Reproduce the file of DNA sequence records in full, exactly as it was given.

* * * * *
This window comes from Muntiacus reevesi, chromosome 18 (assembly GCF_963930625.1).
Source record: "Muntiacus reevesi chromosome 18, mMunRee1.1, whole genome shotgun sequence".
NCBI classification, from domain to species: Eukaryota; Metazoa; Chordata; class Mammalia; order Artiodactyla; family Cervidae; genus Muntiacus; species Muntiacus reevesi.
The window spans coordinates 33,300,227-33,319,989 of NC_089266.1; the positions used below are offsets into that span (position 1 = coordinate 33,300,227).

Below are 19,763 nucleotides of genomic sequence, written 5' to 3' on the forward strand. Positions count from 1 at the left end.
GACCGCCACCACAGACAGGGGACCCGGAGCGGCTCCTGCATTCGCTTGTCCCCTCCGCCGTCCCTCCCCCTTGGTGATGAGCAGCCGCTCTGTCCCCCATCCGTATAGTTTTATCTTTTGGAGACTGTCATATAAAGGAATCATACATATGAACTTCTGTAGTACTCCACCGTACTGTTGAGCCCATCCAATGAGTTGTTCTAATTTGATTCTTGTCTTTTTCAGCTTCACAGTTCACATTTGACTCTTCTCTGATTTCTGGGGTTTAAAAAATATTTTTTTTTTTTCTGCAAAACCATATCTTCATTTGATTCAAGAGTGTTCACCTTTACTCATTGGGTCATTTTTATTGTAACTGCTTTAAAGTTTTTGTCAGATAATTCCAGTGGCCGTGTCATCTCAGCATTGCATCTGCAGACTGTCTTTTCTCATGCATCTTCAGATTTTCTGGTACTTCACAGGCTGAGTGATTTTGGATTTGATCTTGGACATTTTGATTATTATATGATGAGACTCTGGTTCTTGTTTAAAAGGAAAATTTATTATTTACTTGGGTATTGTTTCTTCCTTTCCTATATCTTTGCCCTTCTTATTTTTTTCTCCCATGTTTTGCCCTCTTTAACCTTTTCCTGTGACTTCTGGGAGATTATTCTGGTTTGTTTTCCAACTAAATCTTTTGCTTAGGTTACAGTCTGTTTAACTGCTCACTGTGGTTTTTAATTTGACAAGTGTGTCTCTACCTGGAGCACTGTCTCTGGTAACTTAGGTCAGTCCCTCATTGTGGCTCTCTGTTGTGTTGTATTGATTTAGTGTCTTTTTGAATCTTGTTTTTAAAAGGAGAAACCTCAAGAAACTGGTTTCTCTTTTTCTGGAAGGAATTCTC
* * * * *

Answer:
This window comes from Muntiacus reevesi, chromosome 18 (assembly GCF_963930625.1).
Source record: "Muntiacus reevesi chromosome 18, mMunRee1.1, whole genome shotgun sequence".
NCBI classification, from domain to species: Eukaryota; Metazoa; Chordata; class Mammalia; order Artiodactyla; family Cervidae; genus Muntiacus; species Muntiacus reevesi.
The window spans coordinates 33,300,227-33,319,989 of NC_089266.1; the positions used below are offsets into that span (position 1 = coordinate 33,300,227).

Below are 19,763 nucleotides of genomic sequence, written 5' to 3' on the forward strand. Positions count from 1 at the left end.
GACCGCCACCACAGACAGGGGACCCGGAGCGGCTCCTGCATTCGCTTGTCCCCTCCGCCGTCCCTCCCCCTTGGTGATGAGCAGCCGCTCTGTCCCCCATCCGTATAGTTTTATCTTTTGGAGACTGTCATATAAAGGAATCATACATATGAACTTCTGTAGTACTCCACCGTACTGTTGAGCCCATCCAATGAGTTGTTCTAATTTGATTCTTGTCTTTTTCAGCTTCACAGTTCACATTTGACTCTTCTCTGATTTCTGGGGTTTAAAAAATATTTTTTTTTTTTCTGCAAAACCATATCTTCATTTGATTCAAGAGTGTTCACCTTTACTCATTGGGTCATTTTTATTGTAACTGCTTTAAAGTTTTTGTCAGATAATTCCAGTGGCCGTGTCATCTCAGCATTGCATCTGCAGACTGTCTTTTCTCATGCATCTTCAGATTTTCTGGTACTTCACAGGCTGAGTGATTTTGGATTTGATCTTGGACATTTTGATTATTATATGATGAGACTCTGGTTCTTGTTTAAAAGGAAAATTTATTATTTACTTGGGTATTGTTTCTTCCTTTCCTATATCTTTGCCCTTCTTATTTTTTTCTCCCATGTTTTGCCCTCTTTAACCTTTTCCTGTGACTTCTGGGAGATTATTCTGGTTTGTTTTCCAACTAAATCTTTTGCTTAGGTTACAGTCTGTTTAACTGCTCACTGTGGTTTTTAATTTGACAAGTGTGTCTCTACCTGGAGCACTGTCTCTGGTAACTTAGGTCAGTCCCTCATTGTGGCTCTCTGTTGTGTTGTATTGATTTAGTGTCTTTTTGAATCTTGTTTTTAAAAGGAGAAACCTCAAGAAACTGGTTTCTCTTTTTCTGGAAGGAATTCTC